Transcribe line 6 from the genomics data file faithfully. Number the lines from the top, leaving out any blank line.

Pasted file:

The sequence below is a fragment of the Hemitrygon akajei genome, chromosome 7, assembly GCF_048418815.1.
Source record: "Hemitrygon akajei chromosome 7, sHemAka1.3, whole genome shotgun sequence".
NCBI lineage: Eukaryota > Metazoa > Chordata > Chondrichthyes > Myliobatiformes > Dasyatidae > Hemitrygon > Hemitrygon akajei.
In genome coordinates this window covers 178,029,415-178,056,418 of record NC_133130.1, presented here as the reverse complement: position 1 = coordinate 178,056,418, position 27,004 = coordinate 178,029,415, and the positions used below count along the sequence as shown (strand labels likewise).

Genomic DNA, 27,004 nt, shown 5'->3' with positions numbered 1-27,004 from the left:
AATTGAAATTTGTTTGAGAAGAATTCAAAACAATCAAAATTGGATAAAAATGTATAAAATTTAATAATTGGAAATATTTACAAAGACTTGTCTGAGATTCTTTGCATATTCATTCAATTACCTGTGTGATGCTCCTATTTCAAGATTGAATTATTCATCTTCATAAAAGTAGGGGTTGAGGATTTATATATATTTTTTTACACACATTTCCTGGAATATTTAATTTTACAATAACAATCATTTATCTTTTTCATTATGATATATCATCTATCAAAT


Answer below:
AATTGAAATTTGTTTGAGAAGAATTCAAAACAATCAAAATTGGATAAAAATGTATAAAATTTAATAATTGGAAATATTTACAAAGACTTGTCTGAGATTCTTTGCATATTCATTCAATTACCTGTGTGATGCTCCTATTTCAAGATTGAATTATTCATCTTCATAAAAGTAGGGGTTGAGGATTTATATATATTTTTTTACACACATTTCCTGGAATATTTAATTTTACAATAACAATCATTTATCTTTTTCATTATGATATATCATCTATCAAAT